Tips for New Coaches
For those of you that are new to coaching golf, a group of us tried to put our heads together and create a list of some suggestions that might make things a little easier for you as you take over. By no means is this a list of everything, but these are some helpful guidelines for you. We wish you the best in your start of coaching golf in Indiana. If you have any questions, please email me.
- Join your association. If you coach boy’s golf, you need to be a paid member of the Indiana High School Golf Coaches Association (IHSGCA). Go to www.ihsgca.net and click on the join the IHSGCA link.
- If you coach girl’s golf, you need to be a paid member of the Indiana Coaches of Girls Sports Association (ICGSA) and the Indiana High School Golf Coaches Association (IHSGCA). http://www.icgsa.org/portal/Intro.aspx and www.ihsgca.net In order to nominate golfers for Academic All-State, All-State, Coach of the Year, Mitch Winger Award, etc, you must be a paid member by the deadline date. Please make sure you register so you don’t prevent one of your golfers from receiving an award. Deadlines can be found at the above websites.
- Pay attention to all deadlines for awards, tournament entries, etc.
- You must take the online rules interpretation quiz. Ask your AD how to access this.
- The IHSAA requires that all schools turn in their sectional entries by a specific date. Your athletic director will know this date, and it can be found on the IHSAA website. Make sure your entry is turned in on time.
- Know the USGA rules as well as the coaching rules for the IHSAA. Teach your golfers the rules. Purchase USGA Rules Books for each of your golfers and go over the rules with them. Educate yourself and your golfers. Knowing the rules can really prevent slow play when there are rule questions.
- Keep the USGA Rules Book with you during all matches and tournaments and ask that your players do the same. Also, the USGA has a large decisions book that in quite specific. Get a copy for yourself.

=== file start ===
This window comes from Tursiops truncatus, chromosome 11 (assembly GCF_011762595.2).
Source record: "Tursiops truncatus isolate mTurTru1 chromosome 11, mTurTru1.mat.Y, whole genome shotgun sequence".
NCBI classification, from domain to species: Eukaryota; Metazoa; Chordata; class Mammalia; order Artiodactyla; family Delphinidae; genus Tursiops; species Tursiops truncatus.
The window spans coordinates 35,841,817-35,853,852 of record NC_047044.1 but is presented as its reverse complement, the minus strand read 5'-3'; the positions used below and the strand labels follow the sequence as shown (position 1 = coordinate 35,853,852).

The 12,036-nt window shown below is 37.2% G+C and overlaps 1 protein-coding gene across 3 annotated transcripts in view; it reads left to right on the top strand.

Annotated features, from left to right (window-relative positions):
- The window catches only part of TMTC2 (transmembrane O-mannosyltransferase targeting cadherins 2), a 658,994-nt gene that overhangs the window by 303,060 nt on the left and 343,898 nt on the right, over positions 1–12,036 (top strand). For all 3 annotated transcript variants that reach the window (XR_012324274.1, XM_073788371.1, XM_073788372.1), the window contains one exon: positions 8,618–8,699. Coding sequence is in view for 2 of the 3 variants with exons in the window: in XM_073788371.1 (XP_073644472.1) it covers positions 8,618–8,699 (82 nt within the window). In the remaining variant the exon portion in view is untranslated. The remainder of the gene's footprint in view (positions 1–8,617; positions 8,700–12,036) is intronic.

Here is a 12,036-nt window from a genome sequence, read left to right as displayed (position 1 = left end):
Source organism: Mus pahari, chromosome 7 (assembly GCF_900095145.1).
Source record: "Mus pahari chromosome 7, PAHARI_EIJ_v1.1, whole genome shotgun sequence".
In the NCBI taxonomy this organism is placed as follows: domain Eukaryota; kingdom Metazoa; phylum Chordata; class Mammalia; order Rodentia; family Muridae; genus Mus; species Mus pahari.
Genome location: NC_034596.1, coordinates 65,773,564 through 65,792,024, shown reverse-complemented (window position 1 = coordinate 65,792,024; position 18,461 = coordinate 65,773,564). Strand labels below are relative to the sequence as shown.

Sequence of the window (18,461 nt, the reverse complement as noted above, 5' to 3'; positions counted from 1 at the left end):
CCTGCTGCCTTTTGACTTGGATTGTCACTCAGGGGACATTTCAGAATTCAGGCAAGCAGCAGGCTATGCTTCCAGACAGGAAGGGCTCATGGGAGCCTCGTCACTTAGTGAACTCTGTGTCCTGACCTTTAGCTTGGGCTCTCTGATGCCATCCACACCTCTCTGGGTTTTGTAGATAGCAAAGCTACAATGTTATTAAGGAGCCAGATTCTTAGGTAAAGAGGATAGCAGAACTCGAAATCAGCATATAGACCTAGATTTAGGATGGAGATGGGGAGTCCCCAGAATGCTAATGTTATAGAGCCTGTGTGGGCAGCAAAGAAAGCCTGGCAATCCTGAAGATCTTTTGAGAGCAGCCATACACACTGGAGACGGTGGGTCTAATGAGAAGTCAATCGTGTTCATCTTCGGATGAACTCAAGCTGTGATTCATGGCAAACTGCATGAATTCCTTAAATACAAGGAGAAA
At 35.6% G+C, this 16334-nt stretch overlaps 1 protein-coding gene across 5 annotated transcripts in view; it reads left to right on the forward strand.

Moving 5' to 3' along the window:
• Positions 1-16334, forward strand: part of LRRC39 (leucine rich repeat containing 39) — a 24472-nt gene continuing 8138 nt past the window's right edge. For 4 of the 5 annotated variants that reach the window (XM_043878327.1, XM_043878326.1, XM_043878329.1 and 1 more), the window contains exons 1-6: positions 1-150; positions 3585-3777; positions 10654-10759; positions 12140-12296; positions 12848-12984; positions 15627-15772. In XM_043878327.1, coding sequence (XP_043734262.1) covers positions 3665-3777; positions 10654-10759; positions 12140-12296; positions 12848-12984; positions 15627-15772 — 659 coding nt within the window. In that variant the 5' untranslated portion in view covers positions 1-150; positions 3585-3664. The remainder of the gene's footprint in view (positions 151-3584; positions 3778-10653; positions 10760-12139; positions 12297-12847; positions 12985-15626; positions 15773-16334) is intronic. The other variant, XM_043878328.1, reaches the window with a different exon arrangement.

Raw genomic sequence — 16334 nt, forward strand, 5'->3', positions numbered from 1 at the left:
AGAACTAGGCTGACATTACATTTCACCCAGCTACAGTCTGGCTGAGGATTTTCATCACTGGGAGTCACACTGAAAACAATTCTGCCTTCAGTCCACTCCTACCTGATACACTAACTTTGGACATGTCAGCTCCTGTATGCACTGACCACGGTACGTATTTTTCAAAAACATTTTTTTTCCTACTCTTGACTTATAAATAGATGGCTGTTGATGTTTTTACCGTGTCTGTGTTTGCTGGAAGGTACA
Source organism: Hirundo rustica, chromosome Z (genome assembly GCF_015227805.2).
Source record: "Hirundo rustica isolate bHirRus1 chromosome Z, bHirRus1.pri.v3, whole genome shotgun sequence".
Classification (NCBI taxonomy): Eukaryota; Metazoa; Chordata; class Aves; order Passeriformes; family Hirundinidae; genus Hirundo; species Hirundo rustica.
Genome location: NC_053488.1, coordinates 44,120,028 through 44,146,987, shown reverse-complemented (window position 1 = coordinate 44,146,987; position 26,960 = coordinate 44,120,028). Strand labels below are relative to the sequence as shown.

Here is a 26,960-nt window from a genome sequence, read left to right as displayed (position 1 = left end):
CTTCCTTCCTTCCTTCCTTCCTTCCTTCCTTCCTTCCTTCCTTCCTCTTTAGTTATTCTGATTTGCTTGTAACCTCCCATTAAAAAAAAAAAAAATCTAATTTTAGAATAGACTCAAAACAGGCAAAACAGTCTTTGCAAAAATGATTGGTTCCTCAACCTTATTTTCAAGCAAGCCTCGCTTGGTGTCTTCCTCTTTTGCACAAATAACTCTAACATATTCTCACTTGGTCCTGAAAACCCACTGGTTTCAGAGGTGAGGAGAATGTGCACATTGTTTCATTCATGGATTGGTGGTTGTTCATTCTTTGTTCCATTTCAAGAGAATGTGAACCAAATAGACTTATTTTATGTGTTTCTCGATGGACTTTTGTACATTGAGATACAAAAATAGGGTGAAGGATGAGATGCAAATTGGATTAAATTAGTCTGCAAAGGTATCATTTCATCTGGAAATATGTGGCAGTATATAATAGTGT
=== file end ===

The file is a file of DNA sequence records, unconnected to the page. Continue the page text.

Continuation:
- Make sure that your golfers put identifying marks on their golf ball every time they play. This avoids any confusion as to if it is in fact their golf ball.
- If your athletic department may pay for golf balls, order the golf balls well before your season starts. Order team equipment well before the season starts.
- Teach your golfers how to complete scoring after a match. Two signatures are required and make sure the golfers look over the score they are signing for before they sign. Every year golfers get disqualified (or must take a high score) for signing for an incorrect score than they made because they didn’t check the score on each hole before they signed the card. When golfers read scores, sometimes they make mistakes and so the golfer should double check scores after scores are read off.
- Stress pace of play. Encourage your golfers to play ready golf and keep pace with the group in front of them. Slow play can not be tolerated.
- Have a meeting with your home golf course and ask their expectations of you and your team. Make sure your golfers understand those expectations. If you host events, make sure you reserve tee times ASAP.
- Have a parent meeting with all parents and explain your rules, your expectations, etc. Tell parents how a golfer earns a varsity letter, how you decide who will play, etc. Be clear and communicate.
- Encourage your parents to walk in front of the group they are watching so they can watch where golf balls might go and so they don’t get in the way of groups playing behind the group they are watching. Also, tell parents that they should not get involved in rules interpretations. If parents see a ball go in a hazard, they can help with that, but otherwise they should not get involved.